Just in time for Halloween, City of Portland offers the RIP, Residential Infill Project

Just in time for Halloween is the City of Portland’s Residential Infill Project (RIP). This project has some treats and tricks for urban residential infill. For the full story, head to the City’s project site, otherwise, here’s a quick summary:

The project focuses on three elements associated with residential infill: Scale of Houses, Housing Types and Narrow Lots. Each of these elements is a response to concerns raised about recent infill development patterns in the City, especially in regard to compatibility, affordability and longevity of development.

The Scale of Houses, has been addressed through clarifying measurement processes and definitions, and balancing new development with existing houses.

The project would also create a variety of Housing Types, providing options for the “missing middle” ( a newly coined term that tries to address affordability through a variety of housing types). This would be accomplished in part, with the application of the Housing Opportunity Overlay zone, allowing additional housing types in most residential zones: R2.5, R5 and R7 zones.  Changes to allow more housing types would provide more opportunities for cottage development on lots 10,000 square feet and greater. The recommendations would also provide incentives for preservation of existing housing.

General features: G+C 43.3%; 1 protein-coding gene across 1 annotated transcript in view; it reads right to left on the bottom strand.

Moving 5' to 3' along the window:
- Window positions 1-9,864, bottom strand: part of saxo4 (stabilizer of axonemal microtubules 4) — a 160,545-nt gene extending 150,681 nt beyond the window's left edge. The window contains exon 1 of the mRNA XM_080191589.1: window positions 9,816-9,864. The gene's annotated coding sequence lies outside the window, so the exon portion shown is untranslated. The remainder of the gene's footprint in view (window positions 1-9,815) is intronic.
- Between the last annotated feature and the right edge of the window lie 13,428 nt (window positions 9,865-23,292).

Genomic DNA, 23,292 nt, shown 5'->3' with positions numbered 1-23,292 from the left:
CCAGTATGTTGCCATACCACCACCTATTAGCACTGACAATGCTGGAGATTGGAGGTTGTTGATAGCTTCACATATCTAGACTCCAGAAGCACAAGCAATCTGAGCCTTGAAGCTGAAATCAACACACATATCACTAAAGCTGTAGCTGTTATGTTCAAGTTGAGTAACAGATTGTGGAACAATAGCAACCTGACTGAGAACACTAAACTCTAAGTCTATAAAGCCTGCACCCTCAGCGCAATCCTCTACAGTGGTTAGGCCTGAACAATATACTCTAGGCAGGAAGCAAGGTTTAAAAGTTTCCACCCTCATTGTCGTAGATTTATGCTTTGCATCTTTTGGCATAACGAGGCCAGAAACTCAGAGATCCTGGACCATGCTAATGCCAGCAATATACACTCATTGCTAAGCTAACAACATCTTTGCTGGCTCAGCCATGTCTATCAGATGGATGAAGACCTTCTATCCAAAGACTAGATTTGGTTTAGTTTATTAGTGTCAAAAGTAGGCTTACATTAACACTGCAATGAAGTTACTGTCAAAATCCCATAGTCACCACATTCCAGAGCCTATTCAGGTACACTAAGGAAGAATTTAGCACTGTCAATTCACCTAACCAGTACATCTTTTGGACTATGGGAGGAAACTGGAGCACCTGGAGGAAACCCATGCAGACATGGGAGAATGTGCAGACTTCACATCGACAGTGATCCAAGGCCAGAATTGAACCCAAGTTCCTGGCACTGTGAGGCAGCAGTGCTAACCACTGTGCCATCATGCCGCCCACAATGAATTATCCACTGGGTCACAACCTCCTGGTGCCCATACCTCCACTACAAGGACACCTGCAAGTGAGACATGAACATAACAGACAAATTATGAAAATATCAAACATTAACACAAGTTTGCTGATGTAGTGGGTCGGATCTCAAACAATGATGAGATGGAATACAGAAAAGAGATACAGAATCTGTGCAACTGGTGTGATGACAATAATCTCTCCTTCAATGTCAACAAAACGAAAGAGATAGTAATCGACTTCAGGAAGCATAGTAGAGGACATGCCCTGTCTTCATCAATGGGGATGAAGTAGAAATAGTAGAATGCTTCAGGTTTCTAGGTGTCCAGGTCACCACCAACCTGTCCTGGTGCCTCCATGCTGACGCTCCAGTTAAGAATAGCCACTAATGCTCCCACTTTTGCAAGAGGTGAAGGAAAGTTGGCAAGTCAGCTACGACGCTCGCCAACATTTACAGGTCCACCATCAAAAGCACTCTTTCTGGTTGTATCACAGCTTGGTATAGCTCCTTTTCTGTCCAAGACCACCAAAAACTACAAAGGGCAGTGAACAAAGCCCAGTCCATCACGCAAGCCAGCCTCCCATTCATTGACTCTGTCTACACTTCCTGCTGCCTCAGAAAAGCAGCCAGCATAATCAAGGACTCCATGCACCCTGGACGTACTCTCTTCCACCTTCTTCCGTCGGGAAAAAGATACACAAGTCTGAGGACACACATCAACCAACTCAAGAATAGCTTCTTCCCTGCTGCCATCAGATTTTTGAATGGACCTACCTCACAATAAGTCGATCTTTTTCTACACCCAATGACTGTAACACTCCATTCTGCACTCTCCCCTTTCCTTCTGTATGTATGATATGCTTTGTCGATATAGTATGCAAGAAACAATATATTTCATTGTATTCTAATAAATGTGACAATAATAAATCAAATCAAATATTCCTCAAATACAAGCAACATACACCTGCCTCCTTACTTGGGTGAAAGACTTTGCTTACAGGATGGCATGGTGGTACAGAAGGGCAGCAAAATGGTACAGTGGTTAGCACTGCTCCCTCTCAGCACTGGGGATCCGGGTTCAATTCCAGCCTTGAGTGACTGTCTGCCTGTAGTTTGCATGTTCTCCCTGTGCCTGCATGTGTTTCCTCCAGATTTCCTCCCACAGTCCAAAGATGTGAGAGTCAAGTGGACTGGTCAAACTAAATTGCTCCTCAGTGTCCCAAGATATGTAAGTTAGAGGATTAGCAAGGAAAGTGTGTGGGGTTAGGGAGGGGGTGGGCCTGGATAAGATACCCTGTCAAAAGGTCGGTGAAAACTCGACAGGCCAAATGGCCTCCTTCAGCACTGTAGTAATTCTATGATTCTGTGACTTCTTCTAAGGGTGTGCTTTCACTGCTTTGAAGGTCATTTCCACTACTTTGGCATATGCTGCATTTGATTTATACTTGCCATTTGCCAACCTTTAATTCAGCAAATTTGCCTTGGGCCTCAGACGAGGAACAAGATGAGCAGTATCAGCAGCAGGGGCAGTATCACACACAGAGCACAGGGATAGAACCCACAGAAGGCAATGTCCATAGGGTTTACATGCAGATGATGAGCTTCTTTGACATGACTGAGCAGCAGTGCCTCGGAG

The last element is adding flexibility on Narrow Lots. If you are considering a land division in the inner City, this would be one to pay attention to as the proposed standards may affect your project: the City is considering rezoning historically narrow lots (some R5 lots) in certain locations (noted in the Housing Opportunity Overlay zone) to R2.5. If your lot is vacant and is zoned R2.5, with 5,000 square feet of area, you’d be required to put at least two units—as a duplex or a house with an ADU. Some interesting options are to require an attached house when a house is demolished and allow a flag lot to be developed as a property line adjustment, not a land division for R2.5 zones. Parking rules would also be revised and would eliminate required parking on narrow lots.

For a bit more detail on each of these three these elements, you can head here. Otherwise, the City’s next steps are to discuss these recommendations with the City Council through briefings in early November and develop the code language (Title 33) to implement these changes. The final report can be found here.  

If you have questions about what these tricks and treats may mean for your project, please get in touch!